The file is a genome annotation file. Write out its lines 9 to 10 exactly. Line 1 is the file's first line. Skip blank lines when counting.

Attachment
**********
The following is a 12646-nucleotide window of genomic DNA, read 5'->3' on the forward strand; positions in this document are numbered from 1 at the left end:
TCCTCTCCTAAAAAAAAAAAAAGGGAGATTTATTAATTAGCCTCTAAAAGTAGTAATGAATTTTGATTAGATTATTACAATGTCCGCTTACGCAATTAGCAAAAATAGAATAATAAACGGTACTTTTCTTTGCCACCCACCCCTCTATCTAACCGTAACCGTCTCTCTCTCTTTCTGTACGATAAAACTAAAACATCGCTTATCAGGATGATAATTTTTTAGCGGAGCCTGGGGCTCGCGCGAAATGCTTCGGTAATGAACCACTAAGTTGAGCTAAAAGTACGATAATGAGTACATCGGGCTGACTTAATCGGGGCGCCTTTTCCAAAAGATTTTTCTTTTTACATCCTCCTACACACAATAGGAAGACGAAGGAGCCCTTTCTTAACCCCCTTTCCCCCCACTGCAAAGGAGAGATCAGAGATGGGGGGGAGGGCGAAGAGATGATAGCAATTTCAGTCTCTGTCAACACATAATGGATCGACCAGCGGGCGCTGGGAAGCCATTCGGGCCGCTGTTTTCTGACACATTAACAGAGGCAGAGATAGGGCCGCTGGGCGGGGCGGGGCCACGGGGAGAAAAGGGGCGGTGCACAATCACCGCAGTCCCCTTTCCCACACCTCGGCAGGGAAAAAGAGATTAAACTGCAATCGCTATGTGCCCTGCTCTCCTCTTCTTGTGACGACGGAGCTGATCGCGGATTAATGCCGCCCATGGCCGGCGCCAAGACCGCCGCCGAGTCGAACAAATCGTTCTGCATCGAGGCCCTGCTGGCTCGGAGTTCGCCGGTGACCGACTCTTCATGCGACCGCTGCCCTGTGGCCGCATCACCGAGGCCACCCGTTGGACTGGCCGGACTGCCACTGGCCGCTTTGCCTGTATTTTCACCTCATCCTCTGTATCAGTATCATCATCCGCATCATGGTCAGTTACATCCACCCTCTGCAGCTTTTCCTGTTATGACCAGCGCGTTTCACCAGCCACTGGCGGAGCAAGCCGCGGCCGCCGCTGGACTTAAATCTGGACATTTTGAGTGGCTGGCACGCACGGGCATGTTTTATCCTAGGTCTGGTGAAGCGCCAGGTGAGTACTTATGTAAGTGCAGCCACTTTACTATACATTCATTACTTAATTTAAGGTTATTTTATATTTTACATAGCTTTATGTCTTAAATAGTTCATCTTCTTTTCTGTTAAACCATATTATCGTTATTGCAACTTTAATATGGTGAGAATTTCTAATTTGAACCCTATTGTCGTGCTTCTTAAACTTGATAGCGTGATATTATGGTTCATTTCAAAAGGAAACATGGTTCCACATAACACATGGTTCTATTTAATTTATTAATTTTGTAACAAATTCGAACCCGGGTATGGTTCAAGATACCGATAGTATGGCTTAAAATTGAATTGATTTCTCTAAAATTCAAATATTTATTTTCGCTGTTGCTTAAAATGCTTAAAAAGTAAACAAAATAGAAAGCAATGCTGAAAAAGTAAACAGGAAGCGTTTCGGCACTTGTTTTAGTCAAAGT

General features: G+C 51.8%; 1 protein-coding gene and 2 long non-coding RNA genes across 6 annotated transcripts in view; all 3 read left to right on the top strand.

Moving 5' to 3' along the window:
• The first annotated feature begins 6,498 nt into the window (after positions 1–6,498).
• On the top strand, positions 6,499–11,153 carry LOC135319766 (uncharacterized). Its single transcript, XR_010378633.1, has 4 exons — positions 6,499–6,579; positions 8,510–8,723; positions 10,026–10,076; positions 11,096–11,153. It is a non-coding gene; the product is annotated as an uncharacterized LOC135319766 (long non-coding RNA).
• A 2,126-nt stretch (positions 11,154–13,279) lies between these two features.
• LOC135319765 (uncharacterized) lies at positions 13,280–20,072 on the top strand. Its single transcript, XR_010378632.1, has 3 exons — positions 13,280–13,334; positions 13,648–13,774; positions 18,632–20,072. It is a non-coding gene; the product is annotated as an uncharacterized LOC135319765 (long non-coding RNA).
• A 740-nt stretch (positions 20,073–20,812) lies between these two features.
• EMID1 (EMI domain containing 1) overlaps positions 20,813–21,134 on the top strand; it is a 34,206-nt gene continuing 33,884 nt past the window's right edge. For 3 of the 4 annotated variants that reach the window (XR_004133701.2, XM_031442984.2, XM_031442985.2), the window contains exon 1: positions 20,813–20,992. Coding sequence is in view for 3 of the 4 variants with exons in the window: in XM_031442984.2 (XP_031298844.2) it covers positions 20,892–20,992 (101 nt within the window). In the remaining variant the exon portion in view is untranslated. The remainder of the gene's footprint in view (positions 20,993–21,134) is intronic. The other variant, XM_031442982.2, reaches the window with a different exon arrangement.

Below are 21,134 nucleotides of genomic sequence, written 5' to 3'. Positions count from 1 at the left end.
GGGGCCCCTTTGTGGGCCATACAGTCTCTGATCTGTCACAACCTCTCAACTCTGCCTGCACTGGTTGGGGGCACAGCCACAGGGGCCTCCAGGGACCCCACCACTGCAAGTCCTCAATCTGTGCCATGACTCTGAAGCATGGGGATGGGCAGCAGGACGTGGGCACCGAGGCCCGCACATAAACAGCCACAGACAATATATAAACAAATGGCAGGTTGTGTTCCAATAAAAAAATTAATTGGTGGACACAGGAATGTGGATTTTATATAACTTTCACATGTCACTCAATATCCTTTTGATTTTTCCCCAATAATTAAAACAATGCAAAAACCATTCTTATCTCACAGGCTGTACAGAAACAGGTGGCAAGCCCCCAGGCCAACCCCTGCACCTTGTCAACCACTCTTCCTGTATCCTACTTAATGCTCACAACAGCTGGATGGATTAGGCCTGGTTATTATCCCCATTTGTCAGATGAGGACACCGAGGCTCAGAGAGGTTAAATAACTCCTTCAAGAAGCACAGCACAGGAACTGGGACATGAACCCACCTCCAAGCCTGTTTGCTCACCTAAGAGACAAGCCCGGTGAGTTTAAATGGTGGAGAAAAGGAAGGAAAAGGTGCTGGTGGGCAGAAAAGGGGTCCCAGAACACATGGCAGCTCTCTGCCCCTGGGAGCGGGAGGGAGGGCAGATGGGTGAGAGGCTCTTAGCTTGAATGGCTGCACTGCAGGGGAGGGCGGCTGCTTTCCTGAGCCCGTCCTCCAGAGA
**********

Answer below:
• A 740-nt stretch (positions 20,073–20,812) lies between these two features.
• EMID1 (EMI domain containing 1) overlaps positions 20,813–21,134 on the top strand; it is a 34,206-nt gene continuing 33,884 nt past the window's right edge. For 3 of the 4 annotated variants that reach the window (XR_004133701.2, XM_031442984.2, XM_031442985.2), the window contains exon 1: positions 20,813–20,992. Coding sequence is in view for 3 of the 4 variants with exons in the window: in XM_031442984.2 (XP_031298844.2) it covers positions 20,892–20,992 (101 nt within the window). In the remaining variant the exon portion in view is untranslated. The remainder of the gene's footprint in view (positions 20,993–21,134) is intronic. The other variant, XM_031442982.2, reaches the window with a different exon arrangement.